Endangered Borneo pygmy elephants found dead, possibly poisoned

A baby Borneo pygmy elephant tries to wake its dead mother, who was likely the victim of poisoning
Over the past three weeks, 10 Borneo pygmy elephants have been found dead in the Gunung Raya Forest Reserve, in the Malaysian state of Sabah, and officials believe that they may be a victim of poisoning.

It's unknown yet whether the poisoning was intentional, however whereas poachers have killed other elephants in the region for their ivory, these particular animals show no evidence of poaching. Autopsies performed on the unfortunate animals revealed that they had suffered from severe hemorrhaging and ulcers in their gastrointestinal tracts.

[ Related: Poisoning feared in mysterious deaths of 10 pygmy elephants ]

“We highly suspect that it might be some form of acute poisoning from something that they had eaten, but we are still waiting for the laboratory results,” said Seth Nathan, senior veterinarian of Sabah state's wildlife department.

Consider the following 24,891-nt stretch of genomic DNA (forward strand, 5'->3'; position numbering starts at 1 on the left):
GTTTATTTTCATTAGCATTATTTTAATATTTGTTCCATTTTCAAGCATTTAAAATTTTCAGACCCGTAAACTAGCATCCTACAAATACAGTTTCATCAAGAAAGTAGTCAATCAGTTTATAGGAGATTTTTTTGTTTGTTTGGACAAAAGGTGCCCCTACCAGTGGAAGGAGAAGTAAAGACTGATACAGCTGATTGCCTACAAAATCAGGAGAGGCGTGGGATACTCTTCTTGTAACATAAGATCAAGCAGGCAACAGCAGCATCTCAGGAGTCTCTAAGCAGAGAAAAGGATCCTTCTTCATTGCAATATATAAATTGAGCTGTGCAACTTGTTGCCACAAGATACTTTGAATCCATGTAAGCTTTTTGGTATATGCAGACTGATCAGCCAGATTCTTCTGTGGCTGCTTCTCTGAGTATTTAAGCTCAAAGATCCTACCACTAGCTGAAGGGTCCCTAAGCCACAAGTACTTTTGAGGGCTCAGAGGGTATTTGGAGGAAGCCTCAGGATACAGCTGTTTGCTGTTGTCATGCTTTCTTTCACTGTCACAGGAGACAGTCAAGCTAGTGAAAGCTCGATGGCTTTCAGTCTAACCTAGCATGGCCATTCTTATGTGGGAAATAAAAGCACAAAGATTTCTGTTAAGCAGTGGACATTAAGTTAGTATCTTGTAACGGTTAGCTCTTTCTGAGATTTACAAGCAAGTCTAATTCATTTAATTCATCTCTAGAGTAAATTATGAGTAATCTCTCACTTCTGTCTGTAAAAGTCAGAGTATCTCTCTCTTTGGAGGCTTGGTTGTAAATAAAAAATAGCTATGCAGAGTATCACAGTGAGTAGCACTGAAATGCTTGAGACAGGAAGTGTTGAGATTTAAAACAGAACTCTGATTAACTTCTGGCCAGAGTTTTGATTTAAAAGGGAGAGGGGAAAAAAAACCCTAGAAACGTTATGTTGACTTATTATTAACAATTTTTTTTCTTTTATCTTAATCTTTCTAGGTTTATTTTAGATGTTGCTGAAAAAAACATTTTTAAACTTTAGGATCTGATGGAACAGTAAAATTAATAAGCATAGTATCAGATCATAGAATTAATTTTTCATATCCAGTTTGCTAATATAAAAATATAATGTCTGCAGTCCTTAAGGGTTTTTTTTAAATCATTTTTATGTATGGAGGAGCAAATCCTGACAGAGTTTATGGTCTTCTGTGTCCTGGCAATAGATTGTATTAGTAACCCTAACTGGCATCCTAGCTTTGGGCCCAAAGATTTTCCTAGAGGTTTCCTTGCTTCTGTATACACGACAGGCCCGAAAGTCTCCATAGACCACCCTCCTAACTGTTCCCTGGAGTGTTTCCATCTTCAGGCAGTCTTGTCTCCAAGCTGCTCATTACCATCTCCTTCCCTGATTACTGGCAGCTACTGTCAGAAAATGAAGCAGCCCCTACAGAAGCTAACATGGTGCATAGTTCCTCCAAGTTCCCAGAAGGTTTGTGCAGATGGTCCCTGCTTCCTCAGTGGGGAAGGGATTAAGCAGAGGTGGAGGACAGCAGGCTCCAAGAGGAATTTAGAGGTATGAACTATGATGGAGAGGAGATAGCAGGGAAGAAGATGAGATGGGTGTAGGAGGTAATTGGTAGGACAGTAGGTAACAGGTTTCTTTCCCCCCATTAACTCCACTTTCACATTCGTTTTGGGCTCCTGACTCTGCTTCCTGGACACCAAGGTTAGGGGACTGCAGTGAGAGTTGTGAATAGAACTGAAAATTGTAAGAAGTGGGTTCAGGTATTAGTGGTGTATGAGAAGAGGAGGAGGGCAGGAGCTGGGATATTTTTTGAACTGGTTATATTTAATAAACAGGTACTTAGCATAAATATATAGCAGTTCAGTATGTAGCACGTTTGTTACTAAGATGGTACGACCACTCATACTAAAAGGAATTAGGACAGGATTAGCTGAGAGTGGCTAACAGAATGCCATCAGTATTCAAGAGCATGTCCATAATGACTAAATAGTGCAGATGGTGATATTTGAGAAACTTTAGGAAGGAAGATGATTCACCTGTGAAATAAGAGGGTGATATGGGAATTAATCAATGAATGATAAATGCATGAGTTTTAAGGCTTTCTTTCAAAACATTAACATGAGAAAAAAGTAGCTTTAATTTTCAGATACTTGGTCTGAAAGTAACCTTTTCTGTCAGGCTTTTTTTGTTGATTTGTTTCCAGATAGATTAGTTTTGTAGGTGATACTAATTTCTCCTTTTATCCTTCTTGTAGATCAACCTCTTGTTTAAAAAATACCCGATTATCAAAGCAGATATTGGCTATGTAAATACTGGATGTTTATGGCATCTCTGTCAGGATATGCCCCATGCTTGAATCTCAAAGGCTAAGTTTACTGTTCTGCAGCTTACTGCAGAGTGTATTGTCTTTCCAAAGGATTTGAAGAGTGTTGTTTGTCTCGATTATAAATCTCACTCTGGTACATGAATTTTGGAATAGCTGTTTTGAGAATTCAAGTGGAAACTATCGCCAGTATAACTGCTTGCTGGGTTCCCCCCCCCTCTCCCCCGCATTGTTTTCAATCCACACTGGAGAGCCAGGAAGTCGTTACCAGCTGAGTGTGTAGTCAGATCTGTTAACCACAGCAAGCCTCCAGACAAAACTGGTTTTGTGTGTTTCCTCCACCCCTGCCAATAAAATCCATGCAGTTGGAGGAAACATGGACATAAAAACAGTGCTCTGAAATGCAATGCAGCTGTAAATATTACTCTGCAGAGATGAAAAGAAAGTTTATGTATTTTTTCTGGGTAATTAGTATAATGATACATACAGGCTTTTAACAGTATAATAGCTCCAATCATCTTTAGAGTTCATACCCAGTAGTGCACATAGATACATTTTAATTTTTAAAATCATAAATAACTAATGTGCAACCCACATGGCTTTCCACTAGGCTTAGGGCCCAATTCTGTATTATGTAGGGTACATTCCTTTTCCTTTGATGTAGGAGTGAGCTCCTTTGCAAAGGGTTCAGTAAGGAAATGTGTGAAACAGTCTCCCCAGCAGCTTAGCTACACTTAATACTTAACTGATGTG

"This is a very sad day for conservation and Sabah. The death of these majestic and severely endangered Bornean elephants is a great loss to the state," said Sabah environmental minister Masidi Manjun in a statement, according to the National Post. "If indeed these poor elephants were maliciously poisoned, I would personally make sure that the culprits would be brought to justice and pay for their crime."

[ Related: Iran successfully launches monkey into space ]

The World Wildlife Fund, which monitors and protects endangered species, estimates that there are fewer than 1,500 Borneo pygmy elephants in existence today. Growing to only about 2.5 metres tall, the pygmy elephant is known for its babyish looks, large ears and long tails, and has only been recognized as a distinct species from other Asian elephants since 2003, when this was verified by DNA testing.

Conservation efforts over the years have helped stabilize their population, but the species is still threatened by poaching and habitat loss, and its name appears in Appendix I of CITES (aka the Washington Convention) — a list of species threatened with imminent extinction due to commercial trade, in this case of body parts.

(Photo courtesy: Sabah Wildlife Department/AFP/Getty Images)

Geek out with the latest in science and weather.
Follow @ygeekquinox on Twitter!